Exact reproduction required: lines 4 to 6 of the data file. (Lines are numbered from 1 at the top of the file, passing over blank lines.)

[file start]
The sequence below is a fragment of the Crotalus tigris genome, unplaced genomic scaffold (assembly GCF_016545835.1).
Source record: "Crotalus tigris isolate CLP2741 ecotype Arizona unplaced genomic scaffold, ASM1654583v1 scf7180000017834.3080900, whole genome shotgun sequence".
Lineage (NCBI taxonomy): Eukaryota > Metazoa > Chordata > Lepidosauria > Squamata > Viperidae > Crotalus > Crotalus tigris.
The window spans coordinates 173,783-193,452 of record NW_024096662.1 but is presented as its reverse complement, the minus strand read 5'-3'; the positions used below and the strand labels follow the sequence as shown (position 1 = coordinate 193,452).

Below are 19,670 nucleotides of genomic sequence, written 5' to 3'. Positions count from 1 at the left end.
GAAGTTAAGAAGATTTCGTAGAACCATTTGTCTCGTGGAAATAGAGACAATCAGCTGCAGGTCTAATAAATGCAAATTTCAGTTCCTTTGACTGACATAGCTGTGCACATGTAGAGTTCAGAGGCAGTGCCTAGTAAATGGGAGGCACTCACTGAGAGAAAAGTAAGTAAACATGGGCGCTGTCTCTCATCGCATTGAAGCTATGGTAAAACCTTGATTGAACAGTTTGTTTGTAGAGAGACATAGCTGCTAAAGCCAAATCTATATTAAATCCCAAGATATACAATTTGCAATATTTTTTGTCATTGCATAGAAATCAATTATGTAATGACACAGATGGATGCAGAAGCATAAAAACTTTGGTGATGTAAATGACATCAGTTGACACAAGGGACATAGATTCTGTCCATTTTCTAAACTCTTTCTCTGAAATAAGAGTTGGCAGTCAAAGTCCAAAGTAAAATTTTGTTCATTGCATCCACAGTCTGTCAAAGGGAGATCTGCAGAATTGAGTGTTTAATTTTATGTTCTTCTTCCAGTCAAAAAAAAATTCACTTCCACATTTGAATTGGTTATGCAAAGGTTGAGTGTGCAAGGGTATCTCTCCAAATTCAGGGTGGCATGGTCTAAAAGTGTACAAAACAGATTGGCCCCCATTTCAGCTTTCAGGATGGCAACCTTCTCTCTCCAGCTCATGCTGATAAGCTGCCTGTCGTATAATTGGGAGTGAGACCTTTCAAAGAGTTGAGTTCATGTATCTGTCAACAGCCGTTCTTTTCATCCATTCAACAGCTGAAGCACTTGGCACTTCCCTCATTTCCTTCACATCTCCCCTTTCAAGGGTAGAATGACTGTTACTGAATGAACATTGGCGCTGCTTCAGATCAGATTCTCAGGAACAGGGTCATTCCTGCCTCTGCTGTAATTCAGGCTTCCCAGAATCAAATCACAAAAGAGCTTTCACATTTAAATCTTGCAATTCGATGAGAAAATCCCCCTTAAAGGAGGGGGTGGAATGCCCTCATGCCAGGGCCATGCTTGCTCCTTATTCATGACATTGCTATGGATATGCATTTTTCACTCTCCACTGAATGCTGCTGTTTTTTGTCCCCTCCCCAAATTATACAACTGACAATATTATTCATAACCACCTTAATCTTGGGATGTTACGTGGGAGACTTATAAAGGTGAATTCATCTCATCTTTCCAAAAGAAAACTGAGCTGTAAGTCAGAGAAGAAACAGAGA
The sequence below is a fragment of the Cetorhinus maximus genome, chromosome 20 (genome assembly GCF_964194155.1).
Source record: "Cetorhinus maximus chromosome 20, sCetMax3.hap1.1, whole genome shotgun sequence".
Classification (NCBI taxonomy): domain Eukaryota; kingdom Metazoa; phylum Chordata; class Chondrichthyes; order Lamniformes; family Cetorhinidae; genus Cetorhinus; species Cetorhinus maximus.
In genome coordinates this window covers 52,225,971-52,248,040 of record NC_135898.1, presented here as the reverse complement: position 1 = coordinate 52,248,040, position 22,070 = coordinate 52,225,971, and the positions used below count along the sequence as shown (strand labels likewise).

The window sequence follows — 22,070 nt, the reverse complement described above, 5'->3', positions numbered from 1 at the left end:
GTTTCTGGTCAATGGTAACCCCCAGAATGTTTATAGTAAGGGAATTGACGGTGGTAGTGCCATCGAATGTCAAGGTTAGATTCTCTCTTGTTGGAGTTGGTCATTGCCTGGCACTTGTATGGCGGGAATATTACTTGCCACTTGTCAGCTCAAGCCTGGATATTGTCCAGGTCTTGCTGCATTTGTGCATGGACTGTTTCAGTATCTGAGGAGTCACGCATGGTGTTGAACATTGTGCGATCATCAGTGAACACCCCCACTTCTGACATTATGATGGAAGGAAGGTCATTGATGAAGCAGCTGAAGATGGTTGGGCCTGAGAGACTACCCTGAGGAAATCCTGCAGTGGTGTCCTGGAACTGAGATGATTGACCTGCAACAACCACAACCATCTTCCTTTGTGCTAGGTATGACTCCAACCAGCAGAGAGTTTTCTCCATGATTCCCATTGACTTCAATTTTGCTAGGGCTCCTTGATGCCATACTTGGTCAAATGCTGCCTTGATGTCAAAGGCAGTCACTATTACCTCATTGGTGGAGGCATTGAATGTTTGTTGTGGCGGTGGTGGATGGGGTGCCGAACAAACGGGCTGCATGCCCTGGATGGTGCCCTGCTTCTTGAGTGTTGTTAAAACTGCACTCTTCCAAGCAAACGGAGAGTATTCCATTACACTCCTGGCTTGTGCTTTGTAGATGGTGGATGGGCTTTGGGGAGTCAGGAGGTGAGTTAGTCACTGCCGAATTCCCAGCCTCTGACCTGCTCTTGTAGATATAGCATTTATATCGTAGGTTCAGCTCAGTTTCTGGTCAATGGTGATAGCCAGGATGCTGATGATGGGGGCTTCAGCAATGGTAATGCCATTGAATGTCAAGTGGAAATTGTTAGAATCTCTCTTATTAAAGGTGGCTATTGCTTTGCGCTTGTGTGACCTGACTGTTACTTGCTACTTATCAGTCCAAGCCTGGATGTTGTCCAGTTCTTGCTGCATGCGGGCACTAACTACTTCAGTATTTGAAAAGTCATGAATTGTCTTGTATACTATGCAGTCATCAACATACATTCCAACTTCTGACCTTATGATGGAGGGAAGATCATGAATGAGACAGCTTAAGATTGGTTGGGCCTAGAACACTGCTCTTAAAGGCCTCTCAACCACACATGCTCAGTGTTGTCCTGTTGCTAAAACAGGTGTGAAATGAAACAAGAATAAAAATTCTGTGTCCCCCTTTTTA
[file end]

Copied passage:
The window spans coordinates 173,783-193,452 of record NW_024096662.1 but is presented as its reverse complement, the minus strand read 5'-3'; the positions used below and the strand labels follow the sequence as shown (position 1 = coordinate 193,452).

Below are 19,670 nucleotides of genomic sequence, written 5' to 3'. Positions count from 1 at the left end.
GAAGTTAAGAAGATTTCGTAGAACCATTTGTCTCGTGGAAATAGAGACAATCAGCTGCAGGTCTAATAAATGCAAATTTCAGTTCCTTTGACTGACATAGCTGTGCACATGTAGAGTTCAGAGGCAGTGCCTAGTAAATGGGAGGCACTCACTGAGAGAAAAGTAAGTAAACATGGGCGCTGTCTCTCATCGCATTGAAGCTATGGTAAAACCTTGATTGAACAGTTTGTTTGTAGAGAGACATAGCTGCTAAAGCCAAATCTATATTAAATCCCAAGATATACAATTTGCAATATTTTTTGTCATTGCATAGAAATCAATTATGTAATGACACAGATGGATGCAGAAGCATAAAAACTTTGGTGATGTAAATGACATCAGTTGACACAAGGGACATAGATTCTGTCCATTTTCTAAACTCTTTCTCTGAAATAAGAGTTGGCAGTCAAAGTCCAAAGTAAAATTTTGTTCATTGCATCCACAGTCTGTCAAAGGGAGATCTGCAGAATTGAGTGTTTAATTTTATGTTCTTCTTCCAGTCAAAAAAAAATTCACTTCCACATTTGAATTGGTTATGCAAAGGTTGAGTGTGCAAGGGTATCTCTCCAAATTCAGGGTGGCATGGTCTAAAAGTGTACAAAACAGATTGGCCCCCATTTCAGCTTTCAGGATGGCAACCTTCTCTCTCCAGCTCATGCTGATAAGCTGCCTGTCGTATAATTGGGAGTGAGACCTTTCAAAGAGTTGAGTTCATGTATCTGTCAACAGCCGTTCTTTTCATCCATTCAACAGCTGAAGCACTTGGCACTTCCCTCATTTCCTTCACATCTCCCCTTTCAAGGGTAGAATGACTGTTACTGAATGAACATTGGCGCTGCTTCAGATCAGATTCTCAGGAACAGGGTCATTCCTGCCTCTGCTGTAATTCAGGCTTCCCAGAATCAAATCACAAAAGAGCTTTCACATTTAAATCTTGCAATTCGATGAGAAAATCCCCCTTAAAGGAGGGGGTGGAATGCCCTCATGCCAGGGCCATGCTTGCTCCTTATTCATGACATTGCTATGGATATGCATTTTTCACTCTCCACTGAATGCTGCTGTTTTTTGTCCCCTCCCCAAATTATACAACTGACAATATTATTCATAACCACCTTAATCTTGGGATGTTACGTGGGAGACTTATAAAGGTGAATTCATCTCATCTTTCCAAAAGAAAACTGAGCTGTAAGTCAGAGAAGAAACAGAGA